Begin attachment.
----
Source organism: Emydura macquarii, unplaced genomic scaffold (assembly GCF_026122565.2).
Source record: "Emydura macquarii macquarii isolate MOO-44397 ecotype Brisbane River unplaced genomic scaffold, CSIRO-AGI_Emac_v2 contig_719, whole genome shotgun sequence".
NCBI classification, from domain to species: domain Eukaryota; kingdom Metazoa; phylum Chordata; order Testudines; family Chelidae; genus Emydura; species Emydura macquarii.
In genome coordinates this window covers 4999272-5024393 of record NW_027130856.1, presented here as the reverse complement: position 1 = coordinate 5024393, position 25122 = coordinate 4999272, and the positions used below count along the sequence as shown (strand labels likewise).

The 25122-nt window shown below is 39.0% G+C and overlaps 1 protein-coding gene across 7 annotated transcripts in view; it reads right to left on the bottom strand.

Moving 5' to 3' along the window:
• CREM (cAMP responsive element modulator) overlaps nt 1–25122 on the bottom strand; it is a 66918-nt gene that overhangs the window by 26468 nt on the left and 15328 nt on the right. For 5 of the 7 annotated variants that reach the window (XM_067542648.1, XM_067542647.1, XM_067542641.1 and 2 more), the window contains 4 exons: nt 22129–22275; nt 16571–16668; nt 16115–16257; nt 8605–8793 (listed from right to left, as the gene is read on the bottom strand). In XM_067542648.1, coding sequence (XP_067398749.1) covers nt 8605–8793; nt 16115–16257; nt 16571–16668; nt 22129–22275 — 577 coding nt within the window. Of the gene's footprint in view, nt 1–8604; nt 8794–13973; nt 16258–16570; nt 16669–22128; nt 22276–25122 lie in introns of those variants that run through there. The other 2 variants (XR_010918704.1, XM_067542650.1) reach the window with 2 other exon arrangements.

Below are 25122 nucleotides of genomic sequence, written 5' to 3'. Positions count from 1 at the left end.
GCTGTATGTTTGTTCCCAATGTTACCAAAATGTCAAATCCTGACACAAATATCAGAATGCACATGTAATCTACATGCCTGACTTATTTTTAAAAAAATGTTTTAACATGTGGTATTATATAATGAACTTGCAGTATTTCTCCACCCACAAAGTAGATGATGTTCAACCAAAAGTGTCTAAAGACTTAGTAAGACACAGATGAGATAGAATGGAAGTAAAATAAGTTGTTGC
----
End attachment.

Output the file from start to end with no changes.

Source organism: Emydura macquarii, unplaced genomic scaffold (assembly GCF_026122565.2).
Source record: "Emydura macquarii macquarii isolate MOO-44397 ecotype Brisbane River unplaced genomic scaffold, CSIRO-AGI_Emac_v2 contig_719, whole genome shotgun sequence".
NCBI classification, from domain to species: domain Eukaryota; kingdom Metazoa; phylum Chordata; order Testudines; family Chelidae; genus Emydura; species Emydura macquarii.
In genome coordinates this window covers 4999272-5024393 of record NW_027130856.1, presented here as the reverse complement: position 1 = coordinate 5024393, position 25122 = coordinate 4999272, and the positions used below count along the sequence as shown (strand labels likewise).

The 25122-nt window shown below is 39.0% G+C and overlaps 1 protein-coding gene across 7 annotated transcripts in view; it reads right to left on the bottom strand.

Moving 5' to 3' along the window:
• CREM (cAMP responsive element modulator) overlaps nt 1–25122 on the bottom strand; it is a 66918-nt gene that overhangs the window by 26468 nt on the left and 15328 nt on the right. For 5 of the 7 annotated variants that reach the window (XM_067542648.1, XM_067542647.1, XM_067542641.1 and 2 more), the window contains 4 exons: nt 22129–22275; nt 16571–16668; nt 16115–16257; nt 8605–8793 (listed from right to left, as the gene is read on the bottom strand). In XM_067542648.1, coding sequence (XP_067398749.1) covers nt 8605–8793; nt 16115–16257; nt 16571–16668; nt 22129–22275 — 577 coding nt within the window. Of the gene's footprint in view, nt 1–8604; nt 8794–13973; nt 16258–16570; nt 16669–22128; nt 22276–25122 lie in introns of those variants that run through there. The other 2 variants (XR_010918704.1, XM_067542650.1) reach the window with 2 other exon arrangements.

Below are 25122 nucleotides of genomic sequence, written 5' to 3'. Positions count from 1 at the left end.
GCTGTATGTTTGTTCCCAATGTTACCAAAATGTCAAATCCTGACACAAATATCAGAATGCACATGTAATCTACATGCCTGACTTATTTTTAAAAAAATGTTTTAACATGTGGTATTATATAATGAACTTGCAGTATTTCTCCACCCACAAAGTAGATGATGTTCAACCAAAAGTGTCTAAAGACTTAGTAAGACACAGATGAGATAGAATGGAAGTAAAATAAGTTGTTGC